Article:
I honestly enjoyed all the unadulterated schlock in the Old Town. Even the Castle, while impressive and historic, had its moments, particularly when the audiotour got in on the act. The narrator informed me that in addition to the Castle’s role in the drama triangle of Mary Queen of Scots–Elizabeth I–James I, there were many locations within the Castle walls where I might pick up a Castle souvenir.
I mean, we’re not talking about one tourist shop housed in converted stables (as is usual at castles, it seems). We’re talking about a tourist shop located in seemingly every free-standing building throughout the castle grounds. How many key chains, cheap scotch whisky and shortbread can one tourist site push? Tons, I guess.
The one last thing I’ll add about the Castle is how dinky the Scottish Honour (i.e., the Scottish Crown Jewels) are. If you’ve seen the stash at the Tower of London, you’ll understand the disappointment of seeing a single crown with pearls (we all know pearls ain’t no diamonds on the bling scale) and a necklace or two.
In any case, the Castle was definitely the highlight in terms of big “sights” in Edinburgh, and otherwise, Jon and I did a lot of wandering down small alleys between buildings (called “closes”) and shopped at the same shops that are in London.
Which brings me to my favorite activity, of course: Eating.
Generally, service was friendly and attentive at every place we ate in Edinburgh. Food was good only when we stuck with seafood. Otherwise, I’d say most dishes sounded a lot nicer on the menu than they tasted.
We have to admit, we were a little too London-centric and couldn’t conceive of having to make any reservations in advance, but trying to get reservations at Martin Wishart taught us a lesson: there are, in fact, highly-reputable Edinburgh restos that require advance booking.
Centotre is an Italian place we tried because it’s housed in a converted bank, and I love those kinds of places. Remember the Blue Water Grill? I’m never disappointed by the high ceilings, the dramatic dome, the vaguely neoclassical look inside. Centotre had all these, but the greenish lighting kind of threw me, as did the generic-looking hangings that looked like the sort of thing a museum would hang to advertise its latest exhibition.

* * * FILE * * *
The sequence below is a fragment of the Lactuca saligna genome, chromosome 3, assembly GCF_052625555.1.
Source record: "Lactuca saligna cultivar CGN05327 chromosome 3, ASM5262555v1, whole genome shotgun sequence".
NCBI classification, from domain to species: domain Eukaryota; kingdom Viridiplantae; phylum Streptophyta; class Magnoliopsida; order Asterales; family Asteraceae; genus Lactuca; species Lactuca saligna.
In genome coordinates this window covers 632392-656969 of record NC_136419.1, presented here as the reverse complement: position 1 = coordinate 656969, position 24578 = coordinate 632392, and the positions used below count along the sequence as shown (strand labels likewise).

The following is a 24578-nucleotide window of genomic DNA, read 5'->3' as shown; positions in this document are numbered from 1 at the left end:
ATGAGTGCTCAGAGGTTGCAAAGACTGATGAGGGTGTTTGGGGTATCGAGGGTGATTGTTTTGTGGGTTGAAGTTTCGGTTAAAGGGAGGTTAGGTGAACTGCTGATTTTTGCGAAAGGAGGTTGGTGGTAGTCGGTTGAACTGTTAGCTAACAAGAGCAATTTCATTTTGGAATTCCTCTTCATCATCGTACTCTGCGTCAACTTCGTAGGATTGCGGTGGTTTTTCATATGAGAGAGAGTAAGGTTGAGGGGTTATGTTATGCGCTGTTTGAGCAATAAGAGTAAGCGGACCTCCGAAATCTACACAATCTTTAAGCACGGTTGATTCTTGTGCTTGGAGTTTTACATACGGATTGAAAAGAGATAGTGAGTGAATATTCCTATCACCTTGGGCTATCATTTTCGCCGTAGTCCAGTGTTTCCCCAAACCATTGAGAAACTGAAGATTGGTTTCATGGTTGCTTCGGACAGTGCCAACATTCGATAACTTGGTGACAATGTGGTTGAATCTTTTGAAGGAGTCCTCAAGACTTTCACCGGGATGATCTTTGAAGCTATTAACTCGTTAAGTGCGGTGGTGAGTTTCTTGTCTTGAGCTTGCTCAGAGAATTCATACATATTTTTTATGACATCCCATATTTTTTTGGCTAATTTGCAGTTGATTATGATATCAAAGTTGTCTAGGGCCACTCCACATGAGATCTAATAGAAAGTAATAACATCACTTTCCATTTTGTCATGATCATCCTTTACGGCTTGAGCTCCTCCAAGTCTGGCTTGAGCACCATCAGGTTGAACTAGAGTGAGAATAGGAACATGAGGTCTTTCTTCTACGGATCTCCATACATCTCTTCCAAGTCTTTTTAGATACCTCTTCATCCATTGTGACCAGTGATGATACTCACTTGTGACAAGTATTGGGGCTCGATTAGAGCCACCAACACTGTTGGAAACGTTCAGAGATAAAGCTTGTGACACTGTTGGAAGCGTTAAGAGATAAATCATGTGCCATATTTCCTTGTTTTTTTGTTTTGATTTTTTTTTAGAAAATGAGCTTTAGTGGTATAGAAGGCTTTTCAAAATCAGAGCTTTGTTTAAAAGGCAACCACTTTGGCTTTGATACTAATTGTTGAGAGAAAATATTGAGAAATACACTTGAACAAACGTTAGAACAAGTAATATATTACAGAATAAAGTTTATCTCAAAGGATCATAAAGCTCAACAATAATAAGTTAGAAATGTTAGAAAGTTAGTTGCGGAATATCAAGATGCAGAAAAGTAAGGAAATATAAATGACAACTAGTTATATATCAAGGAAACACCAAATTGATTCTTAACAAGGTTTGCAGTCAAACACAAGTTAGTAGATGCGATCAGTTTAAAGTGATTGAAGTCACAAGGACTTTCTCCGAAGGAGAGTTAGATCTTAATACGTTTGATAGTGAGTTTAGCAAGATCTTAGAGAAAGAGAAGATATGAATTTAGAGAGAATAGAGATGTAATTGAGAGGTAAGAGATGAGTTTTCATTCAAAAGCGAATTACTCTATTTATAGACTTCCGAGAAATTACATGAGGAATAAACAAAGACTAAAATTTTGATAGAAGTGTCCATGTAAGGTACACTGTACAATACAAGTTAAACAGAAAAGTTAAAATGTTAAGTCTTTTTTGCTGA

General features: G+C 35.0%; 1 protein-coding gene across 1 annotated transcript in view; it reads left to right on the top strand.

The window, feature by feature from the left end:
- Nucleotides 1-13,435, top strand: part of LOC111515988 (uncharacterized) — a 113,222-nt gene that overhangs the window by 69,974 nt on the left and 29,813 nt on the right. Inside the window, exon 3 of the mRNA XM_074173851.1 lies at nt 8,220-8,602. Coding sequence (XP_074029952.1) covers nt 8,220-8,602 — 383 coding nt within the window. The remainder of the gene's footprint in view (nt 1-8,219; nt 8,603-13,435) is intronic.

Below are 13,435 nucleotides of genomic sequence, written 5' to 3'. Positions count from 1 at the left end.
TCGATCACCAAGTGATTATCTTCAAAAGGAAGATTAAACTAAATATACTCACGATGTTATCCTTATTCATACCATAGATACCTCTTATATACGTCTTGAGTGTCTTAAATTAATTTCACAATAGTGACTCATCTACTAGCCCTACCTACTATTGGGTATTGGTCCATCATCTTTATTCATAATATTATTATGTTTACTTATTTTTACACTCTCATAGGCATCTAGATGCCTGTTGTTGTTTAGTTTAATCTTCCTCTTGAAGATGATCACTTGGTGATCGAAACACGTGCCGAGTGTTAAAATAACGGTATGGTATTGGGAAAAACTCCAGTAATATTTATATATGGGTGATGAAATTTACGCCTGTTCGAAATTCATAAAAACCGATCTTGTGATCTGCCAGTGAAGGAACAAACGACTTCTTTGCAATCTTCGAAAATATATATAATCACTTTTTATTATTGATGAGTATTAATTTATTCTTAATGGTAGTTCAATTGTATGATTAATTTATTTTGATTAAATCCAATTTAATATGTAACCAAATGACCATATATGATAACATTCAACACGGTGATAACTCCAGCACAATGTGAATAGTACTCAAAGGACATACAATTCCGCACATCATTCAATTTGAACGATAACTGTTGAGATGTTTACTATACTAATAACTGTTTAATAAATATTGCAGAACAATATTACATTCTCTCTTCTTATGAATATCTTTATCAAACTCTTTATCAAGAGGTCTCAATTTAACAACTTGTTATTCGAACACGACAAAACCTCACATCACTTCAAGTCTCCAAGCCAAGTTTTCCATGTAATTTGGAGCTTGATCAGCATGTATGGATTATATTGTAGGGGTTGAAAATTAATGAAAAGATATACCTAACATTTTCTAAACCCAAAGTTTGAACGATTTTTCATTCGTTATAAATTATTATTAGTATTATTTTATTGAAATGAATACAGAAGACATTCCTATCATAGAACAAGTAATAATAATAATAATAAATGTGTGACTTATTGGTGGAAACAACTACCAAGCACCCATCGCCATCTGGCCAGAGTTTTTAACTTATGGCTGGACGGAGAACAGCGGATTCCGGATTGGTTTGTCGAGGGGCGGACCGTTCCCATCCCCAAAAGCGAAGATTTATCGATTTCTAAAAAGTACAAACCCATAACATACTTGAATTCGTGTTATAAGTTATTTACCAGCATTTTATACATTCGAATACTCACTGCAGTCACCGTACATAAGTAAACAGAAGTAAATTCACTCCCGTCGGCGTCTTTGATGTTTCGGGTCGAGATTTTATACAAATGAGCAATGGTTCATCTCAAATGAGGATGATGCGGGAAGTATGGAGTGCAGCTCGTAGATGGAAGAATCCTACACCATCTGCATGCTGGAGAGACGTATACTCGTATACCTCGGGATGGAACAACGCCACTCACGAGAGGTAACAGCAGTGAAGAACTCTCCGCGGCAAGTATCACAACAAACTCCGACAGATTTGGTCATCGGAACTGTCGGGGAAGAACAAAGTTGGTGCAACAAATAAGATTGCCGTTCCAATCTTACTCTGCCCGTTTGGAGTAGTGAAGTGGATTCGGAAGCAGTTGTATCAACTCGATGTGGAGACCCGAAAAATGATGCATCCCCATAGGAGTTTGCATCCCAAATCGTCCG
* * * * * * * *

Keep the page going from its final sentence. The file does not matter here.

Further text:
The food at Centotre was, overall, not worth the prices (which weren’t even high). Jon’s polpette (i.e., meatballs) were dry and flavourless in a way that no amount of overly-acidic tomato sauce could mask. And the Manzoni Moscato rose prosecco was digustingly syrupy despite the menu description that it’d be “medium dry.” At £5.50 a glass, we were outraged. (OK, fine, our fault for thinking a rose prosecco might be good, but I suppose we were spoiled by all our fantastic rose champagnes in France).
The only high point in our £80 meal at Centotre was my spaghetti alle vongole. I’ve never eaten such plump, juicy clams, which tipped us off to the idea that we should stick with seafood in Edinburgh.
Our stand-out meal of the weekend was lunch at Fisher’s in the City. Seafood, of course. A nice, casual-elegant interior. Fresh seafood well prepared at good prices (£12-20 per main course). Nothing super creative, but I don’t think you need to be creative when creamy fish chowder is surprisingly light and flavourful and a gazllion steamed mussels arrive with nary a closed shell in sight. And service was incredibly friendly and attentive, which is a real treat in the UK.
Other places that seemed worth stopping by for a good snack or a quick lunch:
Valvona & Crolla, a Dean & Deluca-type place located on Multree’s Walk, was perfect for delicious pastries and strong cappuccinos when we got tired of shopping. Multree’s Walk is a new-looking open-air shopping complex that’s anchored by Louis Vouie and Harvey Nicks, so I’m not surprised Valvona & Crolla includes both a sophisticated café downstairs and a fancier restaurant upstairs. The owners also own Centotre.
Has Beans Café is a cheerful, crunchy-looking (think whimsical, mismatched teapots for décor) organic place on the Royal Mile. It was the least touristy place we could find when looking for a lunch break. Wraps and sandwiches for £3-5, but what stole the show for me was a delicious lentil soup.
Overall, Edinburgh was a small, pretty city, but I don’t think I’d make it another destination trip unless it’s time for the Festival. Its charms (history, scenic streets, a few nice restaurants and cafes) are ones I can also find in London, but I do think the place would make an excellent home base for exploring what I hear is the gorgeous surrounding countryside.
29 July 2007 Update: Check out this weekend’s New York Times Travel section article, “36 Hours in Edinburgh.” I agree that George Street is the place to be and that the Castle is worth a visit, and that’s all the overlap we have.